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Immunoglobulin

Related Terms

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Background

  • Immunoglobulins (Ig) are glycoprotein molecules that function as antibodies. Since antibodies are present in the bloodstream or bound to cell membranes, they are considered to be a part of the humoral immune system.
  • During an immune response, immunoglobulins bind to specific antigens (any foreign substance that is capable of inducing an immune response). Examples of antigens include bacteria, viruses, mold spores, dust mites, animal dander and fungus. Once the antibodies attach to the antigen, leukocytes (white blood cells) destroy the antigen.
  • There are five classes of immunoglobulins - IgA, IgD, IgE, IgG and IgM.
  • Antibodies are usually specific to each type of foreign substance. For example, antibodies produced in response to a tuberculosis infection attach only to tuberculosis bacteria. Antibodies are also involved in allergic reactions.

Isotypes (Types of Immunoglobulin)

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Types of Allergic Reactions

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Development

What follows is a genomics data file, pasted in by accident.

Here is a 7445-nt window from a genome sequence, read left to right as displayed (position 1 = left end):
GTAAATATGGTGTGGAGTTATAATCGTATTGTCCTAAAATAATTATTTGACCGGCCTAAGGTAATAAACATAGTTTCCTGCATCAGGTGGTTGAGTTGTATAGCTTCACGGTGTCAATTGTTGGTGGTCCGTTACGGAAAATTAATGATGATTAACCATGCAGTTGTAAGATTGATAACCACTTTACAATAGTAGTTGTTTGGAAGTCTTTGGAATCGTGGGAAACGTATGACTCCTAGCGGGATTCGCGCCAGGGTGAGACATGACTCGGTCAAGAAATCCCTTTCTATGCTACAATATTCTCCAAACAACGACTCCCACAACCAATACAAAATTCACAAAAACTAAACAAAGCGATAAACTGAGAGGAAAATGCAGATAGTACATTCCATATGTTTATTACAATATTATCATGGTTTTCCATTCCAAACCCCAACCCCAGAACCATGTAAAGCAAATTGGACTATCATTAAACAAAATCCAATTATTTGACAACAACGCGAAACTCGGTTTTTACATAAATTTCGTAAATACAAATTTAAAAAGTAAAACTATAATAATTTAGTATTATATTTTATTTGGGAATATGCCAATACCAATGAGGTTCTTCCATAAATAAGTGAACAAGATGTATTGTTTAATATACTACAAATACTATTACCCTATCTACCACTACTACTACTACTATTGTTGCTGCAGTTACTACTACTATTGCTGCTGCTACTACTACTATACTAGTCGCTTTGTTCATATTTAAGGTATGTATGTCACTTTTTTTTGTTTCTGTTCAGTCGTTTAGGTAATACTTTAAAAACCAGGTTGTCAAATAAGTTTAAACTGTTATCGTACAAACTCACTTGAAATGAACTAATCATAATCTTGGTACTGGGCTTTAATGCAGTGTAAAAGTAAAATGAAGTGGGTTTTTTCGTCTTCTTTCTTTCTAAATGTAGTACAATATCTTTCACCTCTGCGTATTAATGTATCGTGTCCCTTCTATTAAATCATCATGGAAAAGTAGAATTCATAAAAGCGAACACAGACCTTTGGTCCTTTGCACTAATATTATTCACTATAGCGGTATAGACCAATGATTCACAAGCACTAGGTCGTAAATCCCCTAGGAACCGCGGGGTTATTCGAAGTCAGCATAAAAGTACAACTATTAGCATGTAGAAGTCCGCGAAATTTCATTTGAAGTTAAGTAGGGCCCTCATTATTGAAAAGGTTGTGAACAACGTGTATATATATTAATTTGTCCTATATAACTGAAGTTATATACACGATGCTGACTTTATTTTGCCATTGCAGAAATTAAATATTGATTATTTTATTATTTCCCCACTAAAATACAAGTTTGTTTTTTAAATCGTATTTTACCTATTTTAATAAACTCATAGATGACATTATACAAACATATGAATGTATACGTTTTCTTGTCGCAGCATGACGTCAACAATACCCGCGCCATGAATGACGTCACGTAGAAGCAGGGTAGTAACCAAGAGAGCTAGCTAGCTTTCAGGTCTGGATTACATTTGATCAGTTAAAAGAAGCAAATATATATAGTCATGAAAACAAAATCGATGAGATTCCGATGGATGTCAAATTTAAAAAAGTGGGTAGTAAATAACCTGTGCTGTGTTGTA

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Structure

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Functions

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Author Information

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References

Natural Standard developed the above evidence-based information based on a thorough systematic review of the available scientific articles. For comprehensive information about alternative and complementary therapies on the professional level, go to www.naturalstandard.com. Selected references are listed below.

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The information in this monograph is intended for informational purposes only, and is meant to help users better understand health concerns. Information is based on review of scientific research data, historical practice patterns, and clinical experience. This information should not be interpreted as specific medical advice. Users should consult with a qualified healthcare provider for specific questions regarding therapies, diagnosis and/or health conditions, prior to making therapeutic decisions.